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You might know the song called The Way I Are by Timberland featuring Keri Hilson. I am very confused here. How does The Way I Are make sense?

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    Expecting pop lyrics to make sense is... optimistic :-)
    – user1579
    Commented Jun 14, 2011 at 12:48
  • I'm not whoever voted to close this, but the sentence "All the things that my high-school teachers have taught were a lie" did tempt me to vote to close for peeving. Perhaps explaining what confused you would make this question clearer for non-native English speakers reading it later on?
    – user1579
    Commented Jun 14, 2011 at 13:49
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    @Rhodri I think it explains the simplicity of the issue. If a person doesn't know that am should come after I, s/he shouldn't be here in the fist place. My comment is useless here because @Kosmonaut already took the sentence out from the question. This is the one thing I am not happy with stackexchange.
    – tugberk
    Commented Jun 14, 2011 at 14:04
  • On the contrary, people who don't know about number agreement are exactly the people who ask questions like this related one on this site. Your question could be more helpful to them.
    – user1579
    Commented Jun 14, 2011 at 14:38
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    This question appears to be off-topic because it is about song lyrics Commented Sep 16, 2013 at 20:42

3 Answers 3

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I am not familiar with the song, but that title is bad grammar.

I is singular. Are would go with a plural subject. Perhaps the songwriter is hinting at having multiple personalities? Perhaps they wanted to do some other kind of word play or indicate that "they way he is" is broken, but there is no way to defend that title as grammatically correct!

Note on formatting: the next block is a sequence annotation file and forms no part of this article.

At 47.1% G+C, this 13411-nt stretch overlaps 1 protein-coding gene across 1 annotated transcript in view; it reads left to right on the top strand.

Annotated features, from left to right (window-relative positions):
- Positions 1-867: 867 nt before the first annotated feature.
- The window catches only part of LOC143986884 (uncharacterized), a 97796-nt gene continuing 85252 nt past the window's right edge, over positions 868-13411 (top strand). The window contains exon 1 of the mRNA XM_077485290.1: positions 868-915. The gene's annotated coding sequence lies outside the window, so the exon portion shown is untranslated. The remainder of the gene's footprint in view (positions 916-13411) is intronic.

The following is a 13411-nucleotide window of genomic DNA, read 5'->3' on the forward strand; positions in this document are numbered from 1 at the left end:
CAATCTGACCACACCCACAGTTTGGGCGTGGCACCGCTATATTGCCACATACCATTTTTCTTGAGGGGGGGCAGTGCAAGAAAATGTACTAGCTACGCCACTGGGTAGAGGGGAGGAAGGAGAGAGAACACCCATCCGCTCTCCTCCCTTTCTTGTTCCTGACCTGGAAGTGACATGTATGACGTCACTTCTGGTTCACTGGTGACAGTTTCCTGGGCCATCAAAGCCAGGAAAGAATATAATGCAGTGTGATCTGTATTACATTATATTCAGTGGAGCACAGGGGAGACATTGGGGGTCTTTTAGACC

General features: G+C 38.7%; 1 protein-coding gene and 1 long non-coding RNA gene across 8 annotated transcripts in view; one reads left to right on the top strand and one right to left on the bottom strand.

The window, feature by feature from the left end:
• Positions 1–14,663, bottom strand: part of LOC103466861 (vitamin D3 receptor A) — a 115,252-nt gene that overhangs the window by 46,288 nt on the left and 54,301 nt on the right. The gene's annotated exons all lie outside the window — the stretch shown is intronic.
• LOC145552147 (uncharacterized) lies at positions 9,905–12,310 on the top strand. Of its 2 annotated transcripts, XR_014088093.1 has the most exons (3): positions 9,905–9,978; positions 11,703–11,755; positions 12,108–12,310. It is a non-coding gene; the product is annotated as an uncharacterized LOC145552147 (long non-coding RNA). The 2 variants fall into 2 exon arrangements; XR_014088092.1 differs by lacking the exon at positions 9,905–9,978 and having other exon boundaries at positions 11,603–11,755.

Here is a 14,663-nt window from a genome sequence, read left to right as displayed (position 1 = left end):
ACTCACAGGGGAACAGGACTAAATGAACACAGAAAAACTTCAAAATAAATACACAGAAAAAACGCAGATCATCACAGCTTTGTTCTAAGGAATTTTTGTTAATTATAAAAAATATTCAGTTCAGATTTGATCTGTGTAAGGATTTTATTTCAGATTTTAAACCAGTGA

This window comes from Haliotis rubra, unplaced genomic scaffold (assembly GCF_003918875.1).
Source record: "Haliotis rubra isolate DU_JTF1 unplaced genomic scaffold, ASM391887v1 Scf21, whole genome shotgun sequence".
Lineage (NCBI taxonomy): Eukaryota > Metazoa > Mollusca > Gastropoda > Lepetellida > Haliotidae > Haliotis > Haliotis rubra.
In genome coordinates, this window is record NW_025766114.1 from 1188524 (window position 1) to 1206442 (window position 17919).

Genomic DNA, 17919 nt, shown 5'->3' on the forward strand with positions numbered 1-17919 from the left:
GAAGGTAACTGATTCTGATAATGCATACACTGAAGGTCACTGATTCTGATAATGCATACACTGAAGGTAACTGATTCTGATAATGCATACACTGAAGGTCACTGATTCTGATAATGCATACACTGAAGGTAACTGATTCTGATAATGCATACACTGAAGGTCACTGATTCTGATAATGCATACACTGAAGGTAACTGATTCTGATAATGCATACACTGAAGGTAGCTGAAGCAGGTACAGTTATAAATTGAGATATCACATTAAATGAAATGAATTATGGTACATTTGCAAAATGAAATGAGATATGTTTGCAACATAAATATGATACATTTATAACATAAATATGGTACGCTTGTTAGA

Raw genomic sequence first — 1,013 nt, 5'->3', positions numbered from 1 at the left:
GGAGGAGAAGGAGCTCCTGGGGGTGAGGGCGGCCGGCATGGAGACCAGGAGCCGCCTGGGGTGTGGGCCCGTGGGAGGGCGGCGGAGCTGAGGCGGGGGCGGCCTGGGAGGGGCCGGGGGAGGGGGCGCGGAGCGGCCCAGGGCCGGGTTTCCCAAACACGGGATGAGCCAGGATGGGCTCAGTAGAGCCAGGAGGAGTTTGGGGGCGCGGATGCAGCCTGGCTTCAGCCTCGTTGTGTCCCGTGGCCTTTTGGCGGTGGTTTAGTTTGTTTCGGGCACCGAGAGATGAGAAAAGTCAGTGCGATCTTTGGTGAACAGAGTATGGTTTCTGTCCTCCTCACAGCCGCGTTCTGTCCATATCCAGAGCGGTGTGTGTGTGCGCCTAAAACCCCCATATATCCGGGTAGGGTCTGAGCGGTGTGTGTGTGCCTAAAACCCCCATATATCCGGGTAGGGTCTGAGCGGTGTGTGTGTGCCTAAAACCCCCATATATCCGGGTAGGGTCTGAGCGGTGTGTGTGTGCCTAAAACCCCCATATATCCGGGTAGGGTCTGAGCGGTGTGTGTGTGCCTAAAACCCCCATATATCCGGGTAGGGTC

The grammatically correct version would be "The way I am."

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  • So, this is not something that we would like to use in our daily conversations?
    – tugberk
    Commented Jun 14, 2011 at 11:01
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    @tugberk: Absolutely not!
    – Caleb
    Commented Jun 14, 2011 at 11:05
  • But you is singular, and yet one uses are with you.
    – nohat
    Commented Jun 14, 2011 at 15:54
  • @nohat: That's sort of correct, except that you can be both singular or plural. I was giving the general rule not the exceptions. In this case the suggested phrase is not an exception and just plain wrong.
    – Caleb
    Commented Jun 14, 2011 at 20:41
  • @Caleb my point is just that the verb be has the most complicated conjugation in English. By your logic, “the way I is” might be grammatical because is is for singular subjects and I is singular.
    – nohat
    Commented Jun 14, 2011 at 20:45
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Pop songs, and most forms of poetry, bend, break and totally ignore the rules of "proper grammar". See poetic license.

So yes, it doesn't match the rules, but that doesn't mean the rules are wrong --- just that they've been ignored.

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In the song's lyrics this mistake was made on purpose to rhyme it with another line.

Baby if you strip, you could get a tip
'Cause I like you just the way you are
I'm about to strip and I want it quick
Can you handle me the way I are?

The title probably just inherited it from the lyrics. Also there's one more such mistake in the text, in the line It don't matter 'cause I'm the one that loves you best. It should be it doesn't — again, probably was made to fit the line into the song.

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    Reading the lines you have quoted, I think it is more than just rhyming: it is a deliberate catachresis to bring out the chiasmus: "I ... you the way you are" ... "You ... me the way I are".
    – Colin Fine
    Commented Jun 14, 2011 at 11:31
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    And the "don't matter" is an utterly different case. "the way I are" is not grammatical in the sense that it is something that no native English speaker (of any variety of English, AFAIK) would say. "It don't matter", on the other hand is something that many speakers of many varieties of English often say: it is not contrary to English grammar, just contrary to certain arbitrary varieties which have been deemed proper.
    – Colin Fine
    Commented Jun 14, 2011 at 11:34
  • I agree with @ColinFine but the annoying thing is that the song would have worked with correct grammar! Commented Jul 28, 2022 at 2:33
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    Or to paraphrase your comment, @LesterCheung, the song would have worked if the writer had chosen not to write it in a version of English which they presumably found natural in the context, but in some other version of English which somebody has arbitrarily decided is "corrent gerammar". To which my answer is "Why on earth should they?"
    – Colin Fine
    Commented Jul 28, 2022 at 18:36

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